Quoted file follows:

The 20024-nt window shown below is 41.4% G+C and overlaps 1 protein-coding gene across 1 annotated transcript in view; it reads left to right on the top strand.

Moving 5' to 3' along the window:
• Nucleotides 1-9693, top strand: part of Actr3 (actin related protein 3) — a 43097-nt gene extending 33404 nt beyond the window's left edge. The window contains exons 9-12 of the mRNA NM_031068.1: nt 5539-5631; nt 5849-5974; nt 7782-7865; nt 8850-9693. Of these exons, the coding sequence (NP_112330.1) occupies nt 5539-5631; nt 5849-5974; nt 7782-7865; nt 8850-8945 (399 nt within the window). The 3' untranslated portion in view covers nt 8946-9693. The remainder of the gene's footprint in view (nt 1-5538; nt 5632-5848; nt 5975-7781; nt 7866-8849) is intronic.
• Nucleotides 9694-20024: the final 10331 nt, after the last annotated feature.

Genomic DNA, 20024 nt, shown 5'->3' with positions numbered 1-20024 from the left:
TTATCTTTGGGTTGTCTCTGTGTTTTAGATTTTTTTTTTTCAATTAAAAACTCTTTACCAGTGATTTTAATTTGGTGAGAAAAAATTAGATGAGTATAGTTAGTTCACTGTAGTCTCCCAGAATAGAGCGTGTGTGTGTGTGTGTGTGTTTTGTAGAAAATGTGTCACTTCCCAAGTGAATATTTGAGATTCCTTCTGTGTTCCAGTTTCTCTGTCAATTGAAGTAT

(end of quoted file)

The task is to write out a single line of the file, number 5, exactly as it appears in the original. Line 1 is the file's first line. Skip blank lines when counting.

Genomic DNA, 20024 nt, shown 5'->3' with positions numbered 1-20024 from the left: